The Republican who has served as Attorney General of Texas for three terms has been the subject of an ongoing investigation by the FBI. Texas Attorney General Ken Paxton has agreed to apologize and pay $3.3 million in taxpayer money to four former staffers who accused him of corruption in 2020.
In accordance with the terms of a preliminary lawsuit settlement that was filed on Friday, Paxton made no acknowledgment of culpability to accusations of bribery and abuse of power. These are allegations that he has consistently denied for years and has characterized as being politically motivated. But Paxton did say that he would make an extraordinary public apology to several of his former closest advisers, whom he had either fired or forced out of their jobs after they denounced him to the FBI.
After they accused Paxton of misusing his office to help one of his campaign contributors, who also employed a woman with whom the attorney general acknowledged having an extramarital affair, he referred to them as “rogue employees.” He said this after they accused Paxton of misusing his office to help one of his campaign contributors.
A short-term, mediated agreement was reached between the parties, and it was submitted to the Texas Supreme Court. This will be followed by a more extensive, legal settlement.
“Attorney General Ken Paxton accepts that plaintiffs acted in a manner that they thought was right and apologizes for referring to them as ‘rogue employees,’” the final settlement must state, according to court records.
In 2020, eight of Paxton’s top staff members took part in the strange revolt, and they either quit or were fired. The attorney general said that he settled with the four people who sued under Texas’ whistleblower law to end “this unfortunate sideshow.”
“I have chosen this path to save taxpayer dollars and ensure my third term as attorney general is unburdened by unnecessary distractions,” Paxton said in a statement.
The $3.3 million payout wouldn’t come from Paxton’s own money, but from state funds. This means that the GOP-controlled Texas Legislature would still have to agree to it.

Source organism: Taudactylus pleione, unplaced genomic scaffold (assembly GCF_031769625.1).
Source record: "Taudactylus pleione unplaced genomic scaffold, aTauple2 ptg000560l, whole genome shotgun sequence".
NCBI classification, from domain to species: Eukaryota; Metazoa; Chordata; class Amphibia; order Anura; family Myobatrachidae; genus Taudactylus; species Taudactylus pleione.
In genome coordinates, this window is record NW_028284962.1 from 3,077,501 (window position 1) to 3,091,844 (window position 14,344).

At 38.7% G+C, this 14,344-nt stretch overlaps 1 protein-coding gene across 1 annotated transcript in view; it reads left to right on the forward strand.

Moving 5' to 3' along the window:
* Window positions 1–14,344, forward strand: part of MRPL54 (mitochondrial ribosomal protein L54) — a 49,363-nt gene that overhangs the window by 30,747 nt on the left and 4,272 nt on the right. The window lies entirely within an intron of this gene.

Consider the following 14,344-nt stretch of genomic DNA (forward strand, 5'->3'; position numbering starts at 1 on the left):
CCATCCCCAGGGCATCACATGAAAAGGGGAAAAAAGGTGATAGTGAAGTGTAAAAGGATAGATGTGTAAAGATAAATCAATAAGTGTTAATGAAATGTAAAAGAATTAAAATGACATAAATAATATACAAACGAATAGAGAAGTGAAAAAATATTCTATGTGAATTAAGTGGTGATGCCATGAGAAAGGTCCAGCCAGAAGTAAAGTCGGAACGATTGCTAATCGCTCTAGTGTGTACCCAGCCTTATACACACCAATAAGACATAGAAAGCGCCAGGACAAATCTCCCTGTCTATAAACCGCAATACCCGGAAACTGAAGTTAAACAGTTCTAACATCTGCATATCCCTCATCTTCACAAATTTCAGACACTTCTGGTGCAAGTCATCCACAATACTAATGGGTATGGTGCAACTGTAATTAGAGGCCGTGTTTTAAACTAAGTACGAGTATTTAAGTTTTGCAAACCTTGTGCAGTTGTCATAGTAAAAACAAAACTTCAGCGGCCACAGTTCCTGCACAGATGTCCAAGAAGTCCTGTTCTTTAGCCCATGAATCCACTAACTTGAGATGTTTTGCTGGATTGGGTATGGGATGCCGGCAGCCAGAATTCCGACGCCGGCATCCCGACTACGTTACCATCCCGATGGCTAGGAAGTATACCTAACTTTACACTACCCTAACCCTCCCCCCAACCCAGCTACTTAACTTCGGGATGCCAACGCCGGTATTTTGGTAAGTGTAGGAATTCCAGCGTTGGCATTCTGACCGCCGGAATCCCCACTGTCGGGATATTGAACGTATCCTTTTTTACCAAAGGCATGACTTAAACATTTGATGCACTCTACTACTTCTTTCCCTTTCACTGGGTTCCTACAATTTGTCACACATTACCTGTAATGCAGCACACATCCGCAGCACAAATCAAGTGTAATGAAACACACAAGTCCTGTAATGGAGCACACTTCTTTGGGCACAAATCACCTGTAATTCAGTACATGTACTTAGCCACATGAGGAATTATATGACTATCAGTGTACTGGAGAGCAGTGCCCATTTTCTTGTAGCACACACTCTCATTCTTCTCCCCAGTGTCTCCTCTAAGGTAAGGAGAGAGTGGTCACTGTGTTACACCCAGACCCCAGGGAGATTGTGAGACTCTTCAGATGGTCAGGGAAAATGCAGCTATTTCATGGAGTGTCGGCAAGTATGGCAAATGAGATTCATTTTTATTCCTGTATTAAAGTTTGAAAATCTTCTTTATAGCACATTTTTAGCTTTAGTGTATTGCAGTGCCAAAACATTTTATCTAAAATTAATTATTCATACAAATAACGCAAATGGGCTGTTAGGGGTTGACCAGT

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Settlement of the case, which Paxton’s office fought for years in court, means he won’t have to give a civil deposition while federal agents and prosecutors are still looking into corruption. In exchange, the attorney general’s office agreed to take down an October 2020 news release from its website that criticizes Paxton’s accusers and send the statement of regret to former employees David Maxwell, Ryan Vassar, Mark Penley, and James Blake Brickman.
“The whistleblowers sacrificed their jobs and have spent more than two years fighting for what is right,” said Maxwell’s lawyer, TJ Turner. Brickman was not part of the mediation with Paxton’s office but joined the settlement, attorney Tom Nesbitt said, after being asked to and negotiating “significant non-monetary terms.”
The settlement also says that Paxton can’t try to get an appeals court ruling that the state whistleblower law applies to the attorney general overturned in 2021. There are no rules in the agreement that limit the ability of Paxton’s accusers to speak out in public or help federal investigators.
The deal comes more than two years after Paxton’s staff accused him of abusing his power to help Austin real estate developer Nate Paul, whose business was also under federal investigation. The main accusation was that Paxton hired an outside lawyer to look into Paul’s claims that the FBI did something wrong.
Both Paxton and Paul have said they did nothing wrong, and neither has been charged with a federal crime.
In September, an investigation by the Associated Press found that Paxton’s agency has become unhinged as a result of the revolt. Experienced lawyers have quit because of what they say are practices that slant legal work, reward loyalists, and shut down dissent.
But the investigation, the accusations, and a separate 2015 indictment for securities fraud that Paxton hasn’t been tried for yet haven’t hurt him politically much. He easily beat George P. Bush in a GOP primary election last spring, went on to beat his Democratic opponent and win a third term in November, and has been filing lawsuits against Democratic President Joe Biden’s administration ever since.
Last month, when Republican Gov. Greg Abbott swore Paxton in for another four years on the job, he said that it was easy to keep supporting him during the midterm elections.
“I supported Ken Paxton because I thought the way he was running the attorney general’s office was the right way to run the attorney general’s office,” said Abbott.
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